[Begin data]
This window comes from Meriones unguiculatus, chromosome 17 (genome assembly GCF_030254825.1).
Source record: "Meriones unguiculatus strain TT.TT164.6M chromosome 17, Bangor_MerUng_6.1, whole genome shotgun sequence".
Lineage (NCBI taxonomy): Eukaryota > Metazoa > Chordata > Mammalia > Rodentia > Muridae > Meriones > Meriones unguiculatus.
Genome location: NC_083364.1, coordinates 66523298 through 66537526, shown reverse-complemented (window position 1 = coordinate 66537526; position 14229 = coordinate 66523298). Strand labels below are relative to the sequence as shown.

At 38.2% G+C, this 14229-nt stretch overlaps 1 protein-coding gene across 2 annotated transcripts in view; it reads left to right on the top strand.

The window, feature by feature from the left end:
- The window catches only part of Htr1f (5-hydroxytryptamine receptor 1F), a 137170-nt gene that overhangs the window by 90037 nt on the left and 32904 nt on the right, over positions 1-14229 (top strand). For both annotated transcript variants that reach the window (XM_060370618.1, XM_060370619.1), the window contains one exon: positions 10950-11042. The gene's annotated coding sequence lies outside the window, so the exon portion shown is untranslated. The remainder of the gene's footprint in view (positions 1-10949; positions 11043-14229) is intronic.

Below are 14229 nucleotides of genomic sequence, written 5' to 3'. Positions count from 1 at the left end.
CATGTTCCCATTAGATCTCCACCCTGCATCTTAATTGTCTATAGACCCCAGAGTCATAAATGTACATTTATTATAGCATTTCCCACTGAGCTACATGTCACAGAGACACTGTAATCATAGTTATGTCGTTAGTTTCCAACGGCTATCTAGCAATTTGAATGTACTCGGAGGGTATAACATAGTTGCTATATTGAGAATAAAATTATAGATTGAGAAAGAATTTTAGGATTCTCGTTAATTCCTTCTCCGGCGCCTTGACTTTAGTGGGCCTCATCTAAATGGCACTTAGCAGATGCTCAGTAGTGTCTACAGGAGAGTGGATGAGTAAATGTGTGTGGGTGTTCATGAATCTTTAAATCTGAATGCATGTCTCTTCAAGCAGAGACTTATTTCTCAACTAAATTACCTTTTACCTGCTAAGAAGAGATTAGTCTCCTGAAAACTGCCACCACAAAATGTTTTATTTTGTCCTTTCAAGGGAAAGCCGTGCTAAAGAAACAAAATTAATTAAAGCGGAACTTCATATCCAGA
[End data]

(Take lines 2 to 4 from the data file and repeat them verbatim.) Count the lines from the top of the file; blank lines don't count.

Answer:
Source record: "Meriones unguiculatus strain TT.TT164.6M chromosome 17, Bangor_MerUng_6.1, whole genome shotgun sequence".
Lineage (NCBI taxonomy): Eukaryota > Metazoa > Chordata > Mammalia > Rodentia > Muridae > Meriones > Meriones unguiculatus.
Genome location: NC_083364.1, coordinates 66523298 through 66537526, shown reverse-complemented (window position 1 = coordinate 66537526; position 14229 = coordinate 66523298). Strand labels below are relative to the sequence as shown.